Foster care was extended to give kids who had been removed from their homes a better chance to prepare for independence, Glynn said, but the disabled foster children whose services are at issue will never be able to live independently — or to make decisions about their care.

“These youth cannot live independently, thus they do not qualify for extended foster care,” he said.

Advocates say they’re considering a lawsuit to get the services delivered.

“These transition years wouldn’t even be a discussion if APD fulfilled the statutory mandate to make kids in foster care the number-two priority and moved them all off the wait list when they were under 18,” said Robin Rosenberg, deputy director of the advocacy group Florida’s Children First.

Attorney Paolo Annino, who leads the Children’s Advocacy Center at the Florida State University College of Law, is representing one disabled foster child and points to the case of another, Amber Russell, who he represented in 2006.

“(The 1st District Court of Appeal in Tallahassee) said that children who are abused, neglected or abandoned are not to be penalized just because they’re foster-care children and not receive the same type of services that all other children with disabilities would receive,” Annino said.

He also noted that children in foster care have a “much higher rate of disabilities than the general population” and are 40 to 60 percent more likely to become homeless.

Detert said she’s still gathering information and hadn’t taken a position on how the new law might be altered. She said it had been well received by providers overall, especially given that “it is an extra expense” for them.

“It’s certainly a topic for discussion for the upcoming session, and that’s always true with big changes,” Detert said. “You make the big change, and then you start hearing from people saying, ‘This doesn’t work for us.'”


Original Article at WUSF News

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Alexia Nechayev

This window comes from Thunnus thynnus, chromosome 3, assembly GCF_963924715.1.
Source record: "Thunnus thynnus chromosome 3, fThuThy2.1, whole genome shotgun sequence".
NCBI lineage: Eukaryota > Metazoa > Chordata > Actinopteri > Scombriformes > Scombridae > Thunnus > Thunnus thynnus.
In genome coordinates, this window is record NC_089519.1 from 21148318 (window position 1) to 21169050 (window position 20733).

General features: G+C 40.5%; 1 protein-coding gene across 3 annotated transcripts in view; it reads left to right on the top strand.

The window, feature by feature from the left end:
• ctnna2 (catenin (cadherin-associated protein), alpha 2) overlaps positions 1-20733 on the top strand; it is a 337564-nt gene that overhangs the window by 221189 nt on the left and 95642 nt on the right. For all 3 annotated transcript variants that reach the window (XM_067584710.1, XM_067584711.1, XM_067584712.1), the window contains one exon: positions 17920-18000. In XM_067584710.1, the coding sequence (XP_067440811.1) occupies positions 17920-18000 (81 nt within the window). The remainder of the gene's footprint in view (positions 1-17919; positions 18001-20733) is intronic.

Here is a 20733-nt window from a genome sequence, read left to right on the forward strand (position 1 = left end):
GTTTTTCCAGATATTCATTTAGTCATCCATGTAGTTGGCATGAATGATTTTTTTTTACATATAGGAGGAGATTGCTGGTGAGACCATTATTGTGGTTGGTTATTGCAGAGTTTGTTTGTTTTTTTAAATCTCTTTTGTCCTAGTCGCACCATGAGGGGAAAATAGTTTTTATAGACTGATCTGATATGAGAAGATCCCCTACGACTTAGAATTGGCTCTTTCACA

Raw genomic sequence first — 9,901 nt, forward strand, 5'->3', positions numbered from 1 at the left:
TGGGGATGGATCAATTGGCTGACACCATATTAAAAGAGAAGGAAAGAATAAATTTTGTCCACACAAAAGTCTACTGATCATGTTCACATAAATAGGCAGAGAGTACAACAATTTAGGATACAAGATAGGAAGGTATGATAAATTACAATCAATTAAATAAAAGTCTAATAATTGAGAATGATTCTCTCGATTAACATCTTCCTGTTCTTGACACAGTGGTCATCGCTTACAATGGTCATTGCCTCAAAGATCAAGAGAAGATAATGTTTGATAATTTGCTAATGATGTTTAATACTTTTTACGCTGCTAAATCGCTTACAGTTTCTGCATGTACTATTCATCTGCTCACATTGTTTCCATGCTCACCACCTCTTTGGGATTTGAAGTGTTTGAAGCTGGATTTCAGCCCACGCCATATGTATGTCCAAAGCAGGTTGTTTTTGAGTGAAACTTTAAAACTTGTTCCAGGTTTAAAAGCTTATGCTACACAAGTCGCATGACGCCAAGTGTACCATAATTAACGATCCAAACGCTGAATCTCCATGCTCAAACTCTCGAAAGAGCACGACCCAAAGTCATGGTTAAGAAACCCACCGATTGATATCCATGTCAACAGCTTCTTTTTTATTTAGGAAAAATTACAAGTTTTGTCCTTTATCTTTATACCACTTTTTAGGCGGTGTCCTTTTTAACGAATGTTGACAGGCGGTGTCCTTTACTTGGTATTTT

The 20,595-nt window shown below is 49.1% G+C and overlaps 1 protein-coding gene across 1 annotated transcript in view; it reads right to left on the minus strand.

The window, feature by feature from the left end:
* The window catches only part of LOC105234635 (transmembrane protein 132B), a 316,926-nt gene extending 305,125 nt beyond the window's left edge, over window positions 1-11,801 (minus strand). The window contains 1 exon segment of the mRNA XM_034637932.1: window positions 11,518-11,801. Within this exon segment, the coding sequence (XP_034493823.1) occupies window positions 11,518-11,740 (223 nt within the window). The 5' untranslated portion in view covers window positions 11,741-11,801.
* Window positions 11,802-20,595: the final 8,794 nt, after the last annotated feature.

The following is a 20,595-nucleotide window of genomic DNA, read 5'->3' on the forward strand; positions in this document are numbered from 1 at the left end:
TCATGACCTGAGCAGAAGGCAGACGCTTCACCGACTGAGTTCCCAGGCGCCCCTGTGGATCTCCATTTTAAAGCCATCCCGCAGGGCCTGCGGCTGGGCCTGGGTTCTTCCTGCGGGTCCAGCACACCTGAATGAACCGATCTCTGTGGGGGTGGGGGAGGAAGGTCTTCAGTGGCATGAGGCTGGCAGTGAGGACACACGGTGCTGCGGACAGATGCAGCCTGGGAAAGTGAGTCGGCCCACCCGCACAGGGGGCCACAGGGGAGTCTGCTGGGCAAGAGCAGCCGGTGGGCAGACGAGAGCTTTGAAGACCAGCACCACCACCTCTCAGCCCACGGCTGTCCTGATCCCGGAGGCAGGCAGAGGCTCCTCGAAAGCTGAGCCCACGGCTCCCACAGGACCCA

FYS Events & Meeting Chair
(Palm Beach)

Hello, My name is Alexia Nechayev. I am 25 years old and I am an alumna of Florida International University where I received my B.A. in Psychology. My future career goal is to be a Lawyer. I was in care for about one year from age 17 to 18. Prior to entering care, I only knew about the negative stigma regarding foster care and while in care that narrative was unfortunately my experience.

In school I felt like I was on display because my status in care was broadcast to other students and in my placement behavior was leveraged for “privileges” that should be a natural right of all children. Because I did not know my rights I did not know that what I was experiencing was wrong. Today this is exactly why I advocate, because I don’t want this to be the same for other youth who are experiencing foster care.

This is my second year on the FYS Statewide Board and I’m happy to be the Events and Meetings Chair this year because my main goal through advocacy is to reach as many people as possible. My favorite thing as a board member is to see how comfortable members become while working together. The community needs to know that youth in foster care are real people, going through some of the hardest moments of their life and youth need to know that their voice is powerful. I believe that we have to speak up and bring these issues to people’s attention so that they do not forget us. Advocacy, education and consistency is the only way.